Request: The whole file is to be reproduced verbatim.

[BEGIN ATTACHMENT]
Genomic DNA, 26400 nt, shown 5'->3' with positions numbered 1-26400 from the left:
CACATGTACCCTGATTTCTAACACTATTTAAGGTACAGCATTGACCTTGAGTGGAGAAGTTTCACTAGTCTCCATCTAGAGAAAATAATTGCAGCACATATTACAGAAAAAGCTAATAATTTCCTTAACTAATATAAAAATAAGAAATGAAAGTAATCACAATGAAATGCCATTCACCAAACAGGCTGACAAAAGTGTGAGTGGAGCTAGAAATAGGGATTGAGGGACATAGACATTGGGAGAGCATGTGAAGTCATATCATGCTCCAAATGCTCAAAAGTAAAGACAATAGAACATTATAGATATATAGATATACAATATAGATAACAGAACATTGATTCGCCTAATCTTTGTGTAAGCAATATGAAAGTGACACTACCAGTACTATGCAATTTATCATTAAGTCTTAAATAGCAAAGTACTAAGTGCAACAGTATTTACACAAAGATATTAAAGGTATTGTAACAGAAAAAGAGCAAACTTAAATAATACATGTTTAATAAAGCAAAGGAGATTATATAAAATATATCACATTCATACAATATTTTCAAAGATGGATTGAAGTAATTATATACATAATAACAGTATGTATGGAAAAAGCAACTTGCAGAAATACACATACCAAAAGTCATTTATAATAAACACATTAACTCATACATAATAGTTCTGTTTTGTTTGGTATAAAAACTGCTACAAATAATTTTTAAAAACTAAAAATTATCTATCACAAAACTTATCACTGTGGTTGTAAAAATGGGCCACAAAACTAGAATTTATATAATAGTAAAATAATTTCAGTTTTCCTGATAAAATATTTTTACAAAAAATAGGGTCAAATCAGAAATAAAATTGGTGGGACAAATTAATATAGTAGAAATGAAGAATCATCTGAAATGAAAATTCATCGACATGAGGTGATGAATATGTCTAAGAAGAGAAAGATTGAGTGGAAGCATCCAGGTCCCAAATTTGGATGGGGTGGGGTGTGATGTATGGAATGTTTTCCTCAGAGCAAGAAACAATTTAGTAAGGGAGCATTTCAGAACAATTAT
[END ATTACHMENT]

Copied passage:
Genomic DNA, 26400 nt, shown 5'->3' with positions numbered 1-26400 from the left:
CACATGTACCCTGATTTCTAACACTATTTAAGGTACAGCATTGACCTTGAGTGGAGAAGTTTCACTAGTCTCCATCTAGAGAAAATAATTGCAGCACATATTACAGAAAAAGCTAATAATTTCCTTAACTAATATAAAAATAAGAAATGAAAGTAATCACAATGAAATGCCATTCACCAAACAGGCTGACAAAAGTGTGAGTGGAGCTAGAAATAGGGATTGAGGGACATAGACATTGGGAGAGCATGTGAAGTCATATCATGCTCCAAATGCTCAAAAGTAAAGACAATAGAACATTATAGATATATAGATATACAATATAGATAACAGAACATTGATTCGCCTAATCTTTGTGTAAGCAATATGAAAGTGACACTACCAGTACTATGCAATTTATCATTAAGTCTTAAATAGCAAAGTACTAAGTGCAACAGTATTTACACAAAGATATTAAAGGTATTGTAACAGAAAAAGAGCAAACTTAAATAATACATGTTTAATAAAGCAAAGGAGATTATATAAAATATATCACATTCATACAATATTTTCAAAGATGGATTGAAGTAATTATATACATAATAACAGTATGTATGGAAAAAGCAACTTGCAGAAATACACATACCAAAAGTCATTTATAATAAACACATTAACTCATACATAATAGTTCTGTTTTGTTTGGTATAAAAACTGCTACAAATAATTTTTAAAAACTAAAAATTATCTATCACAAAACTTATCACTGTGGTTGTAAAAATGGGCCACAAAACTAGAATTTATATAATAGTAAAATAATTTCAGTTTTCCTGATAAAATATTTTTACAAAAAATAGGGTCAAATCAGAAATAAAATTGGTGGGACAAATTAATATAGTAGAAATGAAGAATCATCTGAAATGAAAATTCATCGACATGAGGTGATGAATATGTCTAAGAAGAGAAAGATTGAGTGGAAGCATCCAGGTCCCAAATTTGGATGGGGTGGGGTGTGATGTATGGAATGTTTTCCTCAGAGCAAGAAACAATTTAGTAAGGGAGCATTTCAGAACAATTAT